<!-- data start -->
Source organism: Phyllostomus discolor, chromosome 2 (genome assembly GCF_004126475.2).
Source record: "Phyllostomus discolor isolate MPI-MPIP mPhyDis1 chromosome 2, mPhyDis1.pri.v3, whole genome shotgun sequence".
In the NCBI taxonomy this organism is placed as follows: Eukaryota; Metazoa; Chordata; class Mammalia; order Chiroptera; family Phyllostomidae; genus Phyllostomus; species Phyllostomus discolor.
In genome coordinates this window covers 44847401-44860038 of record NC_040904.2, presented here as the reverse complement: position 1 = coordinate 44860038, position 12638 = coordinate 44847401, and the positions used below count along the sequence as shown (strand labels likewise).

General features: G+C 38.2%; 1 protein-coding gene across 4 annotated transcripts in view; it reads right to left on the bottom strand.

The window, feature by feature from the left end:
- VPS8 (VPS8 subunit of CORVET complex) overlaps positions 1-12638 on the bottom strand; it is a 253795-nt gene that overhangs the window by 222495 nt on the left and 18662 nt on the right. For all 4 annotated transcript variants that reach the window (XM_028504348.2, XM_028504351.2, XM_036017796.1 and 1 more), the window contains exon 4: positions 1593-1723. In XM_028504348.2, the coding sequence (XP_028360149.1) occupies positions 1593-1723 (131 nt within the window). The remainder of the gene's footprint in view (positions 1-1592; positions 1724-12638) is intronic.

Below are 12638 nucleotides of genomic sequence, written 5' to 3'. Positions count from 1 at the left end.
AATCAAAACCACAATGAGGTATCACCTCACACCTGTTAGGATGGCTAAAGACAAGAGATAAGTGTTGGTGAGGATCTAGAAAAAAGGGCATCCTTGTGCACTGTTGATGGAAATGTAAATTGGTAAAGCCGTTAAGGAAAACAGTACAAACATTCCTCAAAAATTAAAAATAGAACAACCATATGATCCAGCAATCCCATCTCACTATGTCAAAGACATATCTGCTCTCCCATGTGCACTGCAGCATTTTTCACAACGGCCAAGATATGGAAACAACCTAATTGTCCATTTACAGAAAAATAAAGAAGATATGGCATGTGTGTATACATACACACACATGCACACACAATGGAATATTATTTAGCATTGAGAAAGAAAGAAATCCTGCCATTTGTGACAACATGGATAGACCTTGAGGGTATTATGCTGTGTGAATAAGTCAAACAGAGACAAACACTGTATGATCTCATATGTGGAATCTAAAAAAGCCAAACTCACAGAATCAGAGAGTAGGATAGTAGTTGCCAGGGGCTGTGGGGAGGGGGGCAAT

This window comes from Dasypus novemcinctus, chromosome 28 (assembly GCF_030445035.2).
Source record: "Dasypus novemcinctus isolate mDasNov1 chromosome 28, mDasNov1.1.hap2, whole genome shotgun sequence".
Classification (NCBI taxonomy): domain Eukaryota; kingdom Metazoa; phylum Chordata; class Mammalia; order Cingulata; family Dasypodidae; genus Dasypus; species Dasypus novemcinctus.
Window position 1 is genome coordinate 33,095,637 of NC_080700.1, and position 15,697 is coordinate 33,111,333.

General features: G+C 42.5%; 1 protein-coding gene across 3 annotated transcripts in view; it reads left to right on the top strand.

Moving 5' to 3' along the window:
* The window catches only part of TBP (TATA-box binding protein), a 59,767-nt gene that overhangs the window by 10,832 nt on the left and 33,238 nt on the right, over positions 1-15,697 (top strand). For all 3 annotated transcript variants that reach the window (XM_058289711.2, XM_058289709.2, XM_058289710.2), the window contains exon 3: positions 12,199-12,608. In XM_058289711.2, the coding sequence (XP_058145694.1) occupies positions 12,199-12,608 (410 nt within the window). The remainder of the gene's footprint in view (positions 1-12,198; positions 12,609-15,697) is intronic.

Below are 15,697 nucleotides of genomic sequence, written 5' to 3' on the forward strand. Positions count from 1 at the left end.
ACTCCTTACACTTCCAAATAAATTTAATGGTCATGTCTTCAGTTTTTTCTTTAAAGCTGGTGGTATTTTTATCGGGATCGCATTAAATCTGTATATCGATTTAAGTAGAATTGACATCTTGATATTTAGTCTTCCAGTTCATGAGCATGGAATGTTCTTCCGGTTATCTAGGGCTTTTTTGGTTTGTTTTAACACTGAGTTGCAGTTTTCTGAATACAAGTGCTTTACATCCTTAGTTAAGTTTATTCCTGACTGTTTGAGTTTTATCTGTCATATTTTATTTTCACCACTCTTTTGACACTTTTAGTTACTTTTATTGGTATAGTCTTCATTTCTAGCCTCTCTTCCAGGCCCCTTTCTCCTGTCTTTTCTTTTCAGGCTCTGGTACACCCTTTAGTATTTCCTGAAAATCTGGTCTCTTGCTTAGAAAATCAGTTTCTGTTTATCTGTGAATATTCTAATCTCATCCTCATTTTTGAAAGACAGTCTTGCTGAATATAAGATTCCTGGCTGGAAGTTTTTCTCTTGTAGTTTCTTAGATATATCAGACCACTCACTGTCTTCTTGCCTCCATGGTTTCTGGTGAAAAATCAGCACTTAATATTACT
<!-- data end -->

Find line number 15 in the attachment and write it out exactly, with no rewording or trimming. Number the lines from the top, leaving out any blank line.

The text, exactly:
Moving 5' to 3' along the window: